No matter how much you spend to buy a quality winch, at some point in its service you may face some troubles. It can happen for multiple reasons and you may require fixing it or going for a replacement if needed.
When it comes to the mechanical parts of a winch, they tend to have fewer issues than the electrical components of it. And, the most common problem with electrical parts is that the winch’s contractor or solenoid gets malfunctioned.
So, if you need to fix or replace it, then which one you should go with- a Solenoid or a Contactor?
What are the differences between these two? And how would you make this decision? Just keep on reading this comparative analysis between winch contactor vs. solenoid to get the answers in detail.
Why Do You Need to Choose One Between Contractor and Solenoid?
It’s clearly evident that you might experience some technical problems with your winch at some point down the line. It may be because of countless reasons, such as old age, mechanical failure, or electrical failure.
However, it is something that you can’t just avoid. And most of the time, the issues arising with your winch are because of electrical parts.
The mechanical components of a winch rarely break since they are designed to be quite durable and rugged. On the contrary, electrical parts in a winch are more likely tend to fail. They can easily be corroded or get wet.
Your winch may malfunction or not start up at all due to the slightest damage to the electrical circuits. And, in this case, the solenoid or the contactor of your winch is the most susceptible to damage.
Is there an actual reason for you to choose between a solenoid and a contactor? Will choosing either one of them bring a negative impact to your winch?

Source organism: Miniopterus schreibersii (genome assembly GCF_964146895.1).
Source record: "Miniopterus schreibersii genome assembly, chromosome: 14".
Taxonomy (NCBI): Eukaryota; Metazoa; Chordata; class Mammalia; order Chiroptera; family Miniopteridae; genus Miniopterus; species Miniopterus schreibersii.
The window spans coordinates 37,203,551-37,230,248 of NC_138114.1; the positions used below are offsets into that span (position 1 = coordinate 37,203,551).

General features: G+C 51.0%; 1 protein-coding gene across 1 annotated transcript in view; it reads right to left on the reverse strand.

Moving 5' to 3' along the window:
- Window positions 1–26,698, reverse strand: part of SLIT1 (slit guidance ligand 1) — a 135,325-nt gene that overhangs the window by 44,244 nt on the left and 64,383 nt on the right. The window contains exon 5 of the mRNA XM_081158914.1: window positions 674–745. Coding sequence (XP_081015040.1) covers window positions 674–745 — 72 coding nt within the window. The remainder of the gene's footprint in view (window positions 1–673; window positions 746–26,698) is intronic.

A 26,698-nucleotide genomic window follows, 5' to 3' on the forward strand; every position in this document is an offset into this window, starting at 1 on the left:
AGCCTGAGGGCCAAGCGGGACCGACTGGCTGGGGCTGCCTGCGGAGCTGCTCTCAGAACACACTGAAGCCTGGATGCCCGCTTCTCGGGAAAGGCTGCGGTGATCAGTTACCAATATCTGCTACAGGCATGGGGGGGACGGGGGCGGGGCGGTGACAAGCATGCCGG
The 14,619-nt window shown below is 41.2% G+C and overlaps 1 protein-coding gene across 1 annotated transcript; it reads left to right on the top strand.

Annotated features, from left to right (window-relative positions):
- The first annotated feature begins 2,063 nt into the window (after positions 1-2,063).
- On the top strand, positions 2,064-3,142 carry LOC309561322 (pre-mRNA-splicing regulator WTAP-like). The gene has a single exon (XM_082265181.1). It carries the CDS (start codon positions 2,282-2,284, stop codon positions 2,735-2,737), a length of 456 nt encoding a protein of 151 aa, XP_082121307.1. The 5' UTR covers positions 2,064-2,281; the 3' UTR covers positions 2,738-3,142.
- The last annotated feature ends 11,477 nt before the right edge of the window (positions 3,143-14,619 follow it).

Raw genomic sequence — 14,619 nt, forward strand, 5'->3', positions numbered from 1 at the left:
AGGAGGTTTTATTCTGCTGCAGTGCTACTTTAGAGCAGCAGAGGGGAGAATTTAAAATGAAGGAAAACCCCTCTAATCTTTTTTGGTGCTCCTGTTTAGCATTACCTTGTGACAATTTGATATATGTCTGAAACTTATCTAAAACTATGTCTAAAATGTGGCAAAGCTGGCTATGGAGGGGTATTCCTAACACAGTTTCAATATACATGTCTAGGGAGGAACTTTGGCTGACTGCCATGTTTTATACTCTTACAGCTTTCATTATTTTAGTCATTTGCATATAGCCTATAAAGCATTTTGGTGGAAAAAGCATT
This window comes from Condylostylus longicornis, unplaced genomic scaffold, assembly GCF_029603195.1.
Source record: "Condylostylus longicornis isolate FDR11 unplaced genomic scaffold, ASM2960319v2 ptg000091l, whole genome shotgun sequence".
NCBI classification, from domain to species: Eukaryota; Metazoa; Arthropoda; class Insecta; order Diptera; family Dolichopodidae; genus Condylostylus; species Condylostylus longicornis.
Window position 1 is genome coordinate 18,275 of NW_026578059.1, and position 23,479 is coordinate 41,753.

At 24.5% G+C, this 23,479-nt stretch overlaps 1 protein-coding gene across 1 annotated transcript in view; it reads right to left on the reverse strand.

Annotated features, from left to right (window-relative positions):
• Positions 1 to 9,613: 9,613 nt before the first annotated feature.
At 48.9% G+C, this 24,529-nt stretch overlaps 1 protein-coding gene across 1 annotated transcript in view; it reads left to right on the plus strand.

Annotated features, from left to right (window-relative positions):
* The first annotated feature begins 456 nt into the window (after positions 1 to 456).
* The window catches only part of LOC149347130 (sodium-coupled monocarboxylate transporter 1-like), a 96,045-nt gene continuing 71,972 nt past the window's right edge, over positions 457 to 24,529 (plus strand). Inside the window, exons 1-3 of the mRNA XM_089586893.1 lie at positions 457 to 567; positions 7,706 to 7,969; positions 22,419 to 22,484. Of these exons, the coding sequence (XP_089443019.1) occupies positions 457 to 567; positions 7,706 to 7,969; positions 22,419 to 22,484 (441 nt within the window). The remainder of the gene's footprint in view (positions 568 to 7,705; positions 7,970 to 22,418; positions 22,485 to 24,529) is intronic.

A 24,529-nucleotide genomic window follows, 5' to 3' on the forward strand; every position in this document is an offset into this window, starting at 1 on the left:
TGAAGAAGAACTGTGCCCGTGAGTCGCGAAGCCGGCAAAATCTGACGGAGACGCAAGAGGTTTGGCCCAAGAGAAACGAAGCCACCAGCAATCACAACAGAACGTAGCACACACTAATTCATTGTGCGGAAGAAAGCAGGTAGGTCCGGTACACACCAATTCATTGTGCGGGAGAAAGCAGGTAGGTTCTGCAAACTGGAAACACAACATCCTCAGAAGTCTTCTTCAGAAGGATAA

Simply, no. However, the capabilities of your winch do get limited when you get a solenoid for the winch of your truck.
But you also need to keep in mind that going with a solenoid over a contactor will limit around 90% of the current in your winch, which is very inefficient.
You need to carefully choose between the two so that you can get the one that is best for your need. Understanding their roles and differences is a great way to learn and choose the right one as you require.
Importance of Knowing About Solenoid and Contractor
If you have no idea what solenoids and contactors are, you should know that they are the on and off switches for your winch. Without solenoids or contactors, you would not be able to switch on your winch, let alone be able to control it properly.
All you would witness happening in the drum of your winch is uncontrollable rotation, which is why it is not recommended.
Before we jump into intricate details and analyze both of them, we need first to understand the basics. To properly understand solenoids and contactors, first, we need to learn about a switch called a relay.
Relay: What is it All About?
The electromechanical switch that is most commonly used in many vehicles is called a relay. The main purpose of a relay is to control circuits that are highly powered by relaying lower electrical currents, which are generally around 40 to 100 amps.